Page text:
Could Treatments for HIV be Used to Treat MS?

Why is multiple sclerosis so uncommon among people who have HIV (human immunodeficiency virus)? That was the question on Dr. Julian Gold’s mind as he treated his HIV patients. He had a personal interest in MS, and just casually noticed that none of his HIV patients had it. He decided to do some detective work and found that among hundreds of thousands of peer review studies, there was only one reported incidence of the two conditions occurring together. Interestingly, that patient’s MS symptoms disappeared after being on started on HIV treatment, and remained repressed for over 12 years.

Dr. Gold quickly realized he may be on to something, so he and a Danish team of researchers probed the theory by comparing 5,000 people who were HIV positive with a control group of 50,000 HIV negative people. However, that sample size was simply too small to give them good data so they turned to England’s National Health Service’s database. They compared 21,207 HIV positive individuals that were discharged from the hospital between 1999 and 2011, and compared them to a group of 5,298,496 comparable HIV negative individuals. They then used the incidence of MS in the control group to estimate how many individuals in the HIV positive group should have MS if their risk was equal. Based on their calculations, an average of 18 people in the HIV positive group should have MS but only 7 did. In science this is what we joyfully applaud as “statistically significant”. It meant that the HIV positive group was approximately 60% less likely to develop MS. Even further analysis showed that people who had been on antiviral drug therapy for HIV were 80% less likely to develop MS. These results suggest that the drugs used to treat HIV could have a protective effect against MS. The results of this study were published in the Journal of Neurology, Neurosurgery and Psychiatry.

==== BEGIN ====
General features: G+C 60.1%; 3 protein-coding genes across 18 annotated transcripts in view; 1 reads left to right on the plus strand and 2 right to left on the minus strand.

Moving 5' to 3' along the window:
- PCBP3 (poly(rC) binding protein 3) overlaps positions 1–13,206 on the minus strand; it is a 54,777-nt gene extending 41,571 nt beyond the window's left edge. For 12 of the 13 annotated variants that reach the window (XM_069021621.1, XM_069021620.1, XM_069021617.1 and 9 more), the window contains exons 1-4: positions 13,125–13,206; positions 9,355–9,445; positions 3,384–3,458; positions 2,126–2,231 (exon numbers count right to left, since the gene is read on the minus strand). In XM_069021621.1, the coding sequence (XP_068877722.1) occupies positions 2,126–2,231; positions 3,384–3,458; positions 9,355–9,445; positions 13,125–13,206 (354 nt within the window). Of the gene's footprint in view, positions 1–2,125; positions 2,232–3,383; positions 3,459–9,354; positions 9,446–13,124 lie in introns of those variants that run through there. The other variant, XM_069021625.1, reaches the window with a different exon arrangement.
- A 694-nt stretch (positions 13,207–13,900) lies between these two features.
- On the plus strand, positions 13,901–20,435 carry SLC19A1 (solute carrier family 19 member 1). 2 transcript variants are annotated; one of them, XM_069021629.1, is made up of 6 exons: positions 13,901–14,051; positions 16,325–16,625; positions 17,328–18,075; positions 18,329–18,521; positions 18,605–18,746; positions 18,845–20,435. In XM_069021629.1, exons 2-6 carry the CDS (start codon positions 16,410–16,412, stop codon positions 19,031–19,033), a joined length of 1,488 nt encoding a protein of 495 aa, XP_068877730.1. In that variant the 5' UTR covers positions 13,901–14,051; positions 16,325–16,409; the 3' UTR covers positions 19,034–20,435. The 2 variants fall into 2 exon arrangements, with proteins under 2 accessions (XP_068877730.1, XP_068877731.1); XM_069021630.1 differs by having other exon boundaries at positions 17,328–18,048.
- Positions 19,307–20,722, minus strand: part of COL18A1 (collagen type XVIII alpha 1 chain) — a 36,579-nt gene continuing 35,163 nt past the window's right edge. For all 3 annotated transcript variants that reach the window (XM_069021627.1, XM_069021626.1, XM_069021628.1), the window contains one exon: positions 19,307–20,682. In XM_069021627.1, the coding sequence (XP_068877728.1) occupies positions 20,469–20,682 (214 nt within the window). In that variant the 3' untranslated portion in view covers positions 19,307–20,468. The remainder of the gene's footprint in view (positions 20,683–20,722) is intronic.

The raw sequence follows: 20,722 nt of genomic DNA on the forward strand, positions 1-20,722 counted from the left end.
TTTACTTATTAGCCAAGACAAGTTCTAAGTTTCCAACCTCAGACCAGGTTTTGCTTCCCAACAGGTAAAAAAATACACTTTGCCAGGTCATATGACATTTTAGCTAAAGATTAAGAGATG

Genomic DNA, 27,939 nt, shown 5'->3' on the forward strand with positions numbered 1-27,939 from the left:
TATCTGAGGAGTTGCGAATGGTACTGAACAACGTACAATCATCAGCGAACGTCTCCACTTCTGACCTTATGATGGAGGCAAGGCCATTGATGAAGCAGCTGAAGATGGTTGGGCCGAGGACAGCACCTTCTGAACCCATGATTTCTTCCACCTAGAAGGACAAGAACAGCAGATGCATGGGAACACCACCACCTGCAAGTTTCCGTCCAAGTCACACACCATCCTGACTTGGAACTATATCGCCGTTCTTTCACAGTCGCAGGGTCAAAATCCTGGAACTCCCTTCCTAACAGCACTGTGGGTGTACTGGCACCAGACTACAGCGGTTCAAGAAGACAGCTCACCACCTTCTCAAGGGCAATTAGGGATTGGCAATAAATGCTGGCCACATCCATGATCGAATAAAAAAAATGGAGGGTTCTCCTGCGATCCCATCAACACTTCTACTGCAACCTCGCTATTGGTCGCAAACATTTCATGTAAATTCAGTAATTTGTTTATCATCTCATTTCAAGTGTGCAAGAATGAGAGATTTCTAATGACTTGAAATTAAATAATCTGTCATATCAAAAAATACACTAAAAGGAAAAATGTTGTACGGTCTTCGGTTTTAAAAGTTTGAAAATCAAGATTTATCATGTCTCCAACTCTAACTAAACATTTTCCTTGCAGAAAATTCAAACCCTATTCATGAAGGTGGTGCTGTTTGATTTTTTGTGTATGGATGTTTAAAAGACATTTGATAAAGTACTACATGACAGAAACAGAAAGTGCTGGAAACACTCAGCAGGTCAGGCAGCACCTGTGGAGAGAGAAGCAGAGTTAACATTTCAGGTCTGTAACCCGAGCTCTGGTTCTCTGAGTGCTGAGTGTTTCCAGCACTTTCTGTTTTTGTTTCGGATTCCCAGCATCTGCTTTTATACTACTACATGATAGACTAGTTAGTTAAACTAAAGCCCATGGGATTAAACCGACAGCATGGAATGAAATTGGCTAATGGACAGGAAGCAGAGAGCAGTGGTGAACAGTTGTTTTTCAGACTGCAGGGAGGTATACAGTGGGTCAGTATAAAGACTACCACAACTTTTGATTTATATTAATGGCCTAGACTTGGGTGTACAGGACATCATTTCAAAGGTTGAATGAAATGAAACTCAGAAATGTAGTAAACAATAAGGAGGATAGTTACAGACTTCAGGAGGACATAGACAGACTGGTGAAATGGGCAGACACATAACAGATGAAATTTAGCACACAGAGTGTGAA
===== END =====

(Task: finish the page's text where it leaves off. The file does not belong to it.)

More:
The big question that remains unanswered is why HIV could protect against MS. Right now there are two theories. The first is that it has to do with the immune system. HIV wipes out the immune system, which is what leads to the development of AIDS (acquired immunodeficiency syndrome). In MS patients whose immune system attacks myelin, HIV’s immunosuppressing effects could be why MS is rarely seen in HIV positive people. The second theory is that the treatment of HIV is protecting people from developing MS. One current working theory is that certain viruses may play a role in the development of MS. If MS does have some sort of viral trigger, the antiviral medications given to combat HIV could be acting on a virus that triggers MS. It remains unclear whether it is the infection or the treatment that impacts the incidence of MS.

If it is proven that HIV has a protective effect against MS it would not be the first time in science that one illness protects against another. For example, people with sickle cell anemia are inherently resistant to malaria, and people with Gilbert’s syndrome are protected against ischemic heart disease. The researchers confirm that “if subsequent studies demonstrate there is a causal protective effect of HIV and/or its treatment, and if the magnitude of it proves to be similar..this would be the largest protective effect of any factor yet observed in relation to the development of MS”.

The researchers admit that there are limitations to their current research, including lacking data on patient ethnicity, the exact HIV treatment regimen of each patient, and that the study was purely observational. The next step would be to look more closely at the relationship between antiretroviral HIV treatment, and the development of MS.1-3

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